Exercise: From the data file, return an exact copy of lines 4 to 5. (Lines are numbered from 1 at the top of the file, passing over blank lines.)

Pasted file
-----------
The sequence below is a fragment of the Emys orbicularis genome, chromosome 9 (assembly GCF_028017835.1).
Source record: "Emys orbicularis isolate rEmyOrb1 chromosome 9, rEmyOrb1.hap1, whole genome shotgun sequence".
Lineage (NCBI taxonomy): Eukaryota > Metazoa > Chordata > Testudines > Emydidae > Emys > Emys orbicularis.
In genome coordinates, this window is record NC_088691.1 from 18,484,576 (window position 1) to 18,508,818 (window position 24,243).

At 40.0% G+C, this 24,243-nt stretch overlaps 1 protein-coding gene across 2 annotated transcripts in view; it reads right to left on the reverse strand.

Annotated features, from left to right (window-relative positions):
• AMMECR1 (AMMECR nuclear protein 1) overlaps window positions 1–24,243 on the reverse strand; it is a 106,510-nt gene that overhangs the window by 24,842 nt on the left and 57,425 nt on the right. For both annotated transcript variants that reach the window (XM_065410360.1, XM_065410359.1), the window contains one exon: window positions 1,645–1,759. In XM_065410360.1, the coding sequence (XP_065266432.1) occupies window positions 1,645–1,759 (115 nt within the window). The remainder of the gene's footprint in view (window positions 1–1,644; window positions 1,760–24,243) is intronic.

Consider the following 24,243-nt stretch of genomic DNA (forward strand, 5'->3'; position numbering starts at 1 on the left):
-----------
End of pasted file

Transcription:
In genome coordinates, this window is record NC_088691.1 from 18,484,576 (window position 1) to 18,508,818 (window position 24,243).

At 40.0% G+C, this 24,243-nt stretch overlaps 1 protein-coding gene across 2 annotated transcripts in view; it reads right to left on the reverse strand.